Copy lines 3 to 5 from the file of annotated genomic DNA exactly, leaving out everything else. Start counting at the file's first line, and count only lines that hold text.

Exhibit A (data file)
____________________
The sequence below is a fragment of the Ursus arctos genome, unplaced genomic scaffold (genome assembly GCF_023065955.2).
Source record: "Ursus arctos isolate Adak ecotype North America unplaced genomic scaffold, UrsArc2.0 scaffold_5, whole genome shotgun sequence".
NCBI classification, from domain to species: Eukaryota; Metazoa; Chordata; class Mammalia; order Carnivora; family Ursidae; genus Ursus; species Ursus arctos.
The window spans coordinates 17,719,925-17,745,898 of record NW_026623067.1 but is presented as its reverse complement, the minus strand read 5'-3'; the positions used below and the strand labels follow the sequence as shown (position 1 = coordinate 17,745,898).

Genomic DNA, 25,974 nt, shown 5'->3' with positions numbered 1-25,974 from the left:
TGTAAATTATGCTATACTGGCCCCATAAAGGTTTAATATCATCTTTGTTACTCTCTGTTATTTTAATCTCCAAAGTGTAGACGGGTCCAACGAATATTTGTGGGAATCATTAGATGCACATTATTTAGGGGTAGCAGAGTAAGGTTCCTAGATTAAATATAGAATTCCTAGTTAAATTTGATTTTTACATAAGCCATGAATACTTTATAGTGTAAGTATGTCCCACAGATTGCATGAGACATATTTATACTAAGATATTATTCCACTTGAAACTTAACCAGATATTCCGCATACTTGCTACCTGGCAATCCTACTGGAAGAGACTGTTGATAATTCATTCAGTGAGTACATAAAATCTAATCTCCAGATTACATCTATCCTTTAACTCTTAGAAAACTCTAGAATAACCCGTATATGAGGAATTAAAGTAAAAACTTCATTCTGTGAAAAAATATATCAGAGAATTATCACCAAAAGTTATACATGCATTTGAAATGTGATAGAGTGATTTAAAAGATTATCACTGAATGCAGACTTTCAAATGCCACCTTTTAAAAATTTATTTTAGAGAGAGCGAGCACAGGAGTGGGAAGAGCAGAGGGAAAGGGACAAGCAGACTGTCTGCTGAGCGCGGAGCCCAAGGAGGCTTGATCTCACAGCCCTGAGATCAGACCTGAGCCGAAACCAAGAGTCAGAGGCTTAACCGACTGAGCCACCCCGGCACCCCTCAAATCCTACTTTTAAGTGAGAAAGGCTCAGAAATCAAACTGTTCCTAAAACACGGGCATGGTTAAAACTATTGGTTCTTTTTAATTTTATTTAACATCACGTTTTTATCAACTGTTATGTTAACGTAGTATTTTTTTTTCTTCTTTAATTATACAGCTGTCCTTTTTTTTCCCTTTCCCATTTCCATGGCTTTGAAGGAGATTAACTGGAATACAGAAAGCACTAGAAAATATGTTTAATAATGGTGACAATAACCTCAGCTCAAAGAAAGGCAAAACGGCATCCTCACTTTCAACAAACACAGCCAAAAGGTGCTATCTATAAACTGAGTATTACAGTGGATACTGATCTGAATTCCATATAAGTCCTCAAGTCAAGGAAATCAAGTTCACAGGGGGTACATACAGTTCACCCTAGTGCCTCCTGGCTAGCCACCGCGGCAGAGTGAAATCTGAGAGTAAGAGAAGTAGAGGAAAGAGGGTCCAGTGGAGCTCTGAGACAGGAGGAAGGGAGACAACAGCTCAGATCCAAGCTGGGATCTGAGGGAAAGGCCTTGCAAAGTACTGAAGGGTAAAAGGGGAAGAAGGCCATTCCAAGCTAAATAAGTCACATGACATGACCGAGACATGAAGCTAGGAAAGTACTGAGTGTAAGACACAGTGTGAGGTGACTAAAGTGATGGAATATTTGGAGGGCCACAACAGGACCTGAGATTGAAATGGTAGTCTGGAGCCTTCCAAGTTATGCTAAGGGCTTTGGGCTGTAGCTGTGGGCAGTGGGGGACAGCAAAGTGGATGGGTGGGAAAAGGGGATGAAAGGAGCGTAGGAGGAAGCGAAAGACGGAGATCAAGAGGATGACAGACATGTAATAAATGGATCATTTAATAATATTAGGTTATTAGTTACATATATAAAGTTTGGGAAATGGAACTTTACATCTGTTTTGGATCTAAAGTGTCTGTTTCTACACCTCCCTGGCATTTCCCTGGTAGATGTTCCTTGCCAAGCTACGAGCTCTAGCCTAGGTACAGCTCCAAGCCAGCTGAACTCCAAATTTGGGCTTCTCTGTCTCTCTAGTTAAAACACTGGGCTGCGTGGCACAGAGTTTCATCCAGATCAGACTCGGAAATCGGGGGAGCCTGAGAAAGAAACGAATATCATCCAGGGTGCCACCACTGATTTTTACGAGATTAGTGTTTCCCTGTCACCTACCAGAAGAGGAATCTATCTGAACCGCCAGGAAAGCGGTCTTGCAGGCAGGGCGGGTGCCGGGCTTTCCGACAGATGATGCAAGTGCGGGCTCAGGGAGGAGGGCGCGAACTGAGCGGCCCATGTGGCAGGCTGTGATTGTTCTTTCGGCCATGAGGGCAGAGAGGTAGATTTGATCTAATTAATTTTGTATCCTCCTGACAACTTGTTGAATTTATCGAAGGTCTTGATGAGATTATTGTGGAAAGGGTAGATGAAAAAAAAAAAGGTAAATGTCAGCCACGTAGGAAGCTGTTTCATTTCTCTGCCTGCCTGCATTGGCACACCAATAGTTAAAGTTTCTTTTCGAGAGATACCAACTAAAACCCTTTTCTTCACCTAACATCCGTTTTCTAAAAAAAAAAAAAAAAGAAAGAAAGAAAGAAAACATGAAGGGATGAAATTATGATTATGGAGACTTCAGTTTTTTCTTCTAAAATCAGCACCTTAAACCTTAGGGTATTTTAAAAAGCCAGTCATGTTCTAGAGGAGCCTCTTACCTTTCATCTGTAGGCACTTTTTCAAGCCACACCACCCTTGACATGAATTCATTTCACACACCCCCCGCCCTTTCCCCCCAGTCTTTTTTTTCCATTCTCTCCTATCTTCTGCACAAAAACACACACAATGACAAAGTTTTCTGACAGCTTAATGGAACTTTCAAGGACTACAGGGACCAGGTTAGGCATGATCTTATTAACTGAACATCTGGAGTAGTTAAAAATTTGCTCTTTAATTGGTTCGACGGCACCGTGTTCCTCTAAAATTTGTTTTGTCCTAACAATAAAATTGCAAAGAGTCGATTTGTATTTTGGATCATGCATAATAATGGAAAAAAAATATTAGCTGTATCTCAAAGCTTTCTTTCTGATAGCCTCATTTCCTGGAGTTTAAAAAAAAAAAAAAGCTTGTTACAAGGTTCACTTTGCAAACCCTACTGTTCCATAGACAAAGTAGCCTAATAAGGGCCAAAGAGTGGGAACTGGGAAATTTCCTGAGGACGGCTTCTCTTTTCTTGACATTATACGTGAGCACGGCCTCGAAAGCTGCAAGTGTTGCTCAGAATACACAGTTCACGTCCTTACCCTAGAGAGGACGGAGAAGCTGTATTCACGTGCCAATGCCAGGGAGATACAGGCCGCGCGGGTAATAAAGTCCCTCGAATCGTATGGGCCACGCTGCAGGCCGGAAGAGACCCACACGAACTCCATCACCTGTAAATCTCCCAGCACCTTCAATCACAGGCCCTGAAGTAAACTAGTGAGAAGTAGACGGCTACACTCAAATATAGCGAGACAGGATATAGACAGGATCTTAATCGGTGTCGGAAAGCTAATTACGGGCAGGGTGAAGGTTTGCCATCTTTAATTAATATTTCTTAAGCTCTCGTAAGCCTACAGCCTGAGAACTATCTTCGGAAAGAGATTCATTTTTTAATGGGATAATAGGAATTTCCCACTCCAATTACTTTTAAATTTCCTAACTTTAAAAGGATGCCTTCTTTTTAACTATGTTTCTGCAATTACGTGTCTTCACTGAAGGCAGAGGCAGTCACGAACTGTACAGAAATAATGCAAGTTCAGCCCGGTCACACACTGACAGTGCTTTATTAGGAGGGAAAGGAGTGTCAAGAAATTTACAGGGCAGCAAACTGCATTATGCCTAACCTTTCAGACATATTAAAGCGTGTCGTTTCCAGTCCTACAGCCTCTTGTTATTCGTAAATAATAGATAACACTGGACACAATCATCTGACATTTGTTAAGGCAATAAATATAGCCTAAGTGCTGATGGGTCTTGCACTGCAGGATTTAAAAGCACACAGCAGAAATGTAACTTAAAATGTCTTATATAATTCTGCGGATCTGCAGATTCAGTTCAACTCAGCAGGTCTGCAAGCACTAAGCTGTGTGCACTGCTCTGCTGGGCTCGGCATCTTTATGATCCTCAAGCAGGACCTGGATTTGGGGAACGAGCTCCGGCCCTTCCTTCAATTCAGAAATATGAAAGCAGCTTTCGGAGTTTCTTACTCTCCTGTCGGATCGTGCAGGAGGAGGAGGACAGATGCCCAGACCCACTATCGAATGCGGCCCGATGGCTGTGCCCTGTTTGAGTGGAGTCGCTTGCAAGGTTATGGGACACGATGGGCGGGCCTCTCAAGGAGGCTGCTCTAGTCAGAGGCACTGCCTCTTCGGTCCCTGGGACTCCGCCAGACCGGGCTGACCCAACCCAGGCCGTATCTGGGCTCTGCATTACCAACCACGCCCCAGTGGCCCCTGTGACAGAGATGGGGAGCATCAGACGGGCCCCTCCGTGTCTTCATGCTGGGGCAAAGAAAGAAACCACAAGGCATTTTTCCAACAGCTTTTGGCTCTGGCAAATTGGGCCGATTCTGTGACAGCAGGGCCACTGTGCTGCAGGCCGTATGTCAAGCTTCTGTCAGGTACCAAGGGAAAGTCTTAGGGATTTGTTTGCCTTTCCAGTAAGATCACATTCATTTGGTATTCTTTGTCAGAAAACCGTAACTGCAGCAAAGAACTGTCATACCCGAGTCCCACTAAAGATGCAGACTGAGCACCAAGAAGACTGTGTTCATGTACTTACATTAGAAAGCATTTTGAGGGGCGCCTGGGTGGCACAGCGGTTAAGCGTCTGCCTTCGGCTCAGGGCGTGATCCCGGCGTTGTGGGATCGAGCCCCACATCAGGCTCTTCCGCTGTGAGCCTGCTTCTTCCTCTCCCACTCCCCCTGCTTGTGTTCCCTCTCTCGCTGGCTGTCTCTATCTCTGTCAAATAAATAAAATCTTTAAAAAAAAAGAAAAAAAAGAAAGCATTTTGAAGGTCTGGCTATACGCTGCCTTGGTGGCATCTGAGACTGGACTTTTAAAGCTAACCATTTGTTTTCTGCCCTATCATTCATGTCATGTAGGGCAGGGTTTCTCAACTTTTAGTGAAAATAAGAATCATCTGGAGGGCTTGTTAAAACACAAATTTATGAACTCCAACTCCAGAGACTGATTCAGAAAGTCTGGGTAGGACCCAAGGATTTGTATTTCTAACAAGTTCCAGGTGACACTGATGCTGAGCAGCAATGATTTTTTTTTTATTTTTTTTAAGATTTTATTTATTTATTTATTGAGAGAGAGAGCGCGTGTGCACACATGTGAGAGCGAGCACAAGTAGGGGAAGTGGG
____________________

NCBI classification, from domain to species: Eukaryota; Metazoa; Chordata; class Mammalia; order Carnivora; family Ursidae; genus Ursus; species Ursus arctos.
The window spans coordinates 17,719,925-17,745,898 of record NW_026623067.1 but is presented as its reverse complement, the minus strand read 5'-3'; the positions used below and the strand labels follow the sequence as shown (position 1 = coordinate 17,745,898).

Genomic DNA, 25,974 nt, shown 5'->3' with positions numbered 1-25,974 from the left: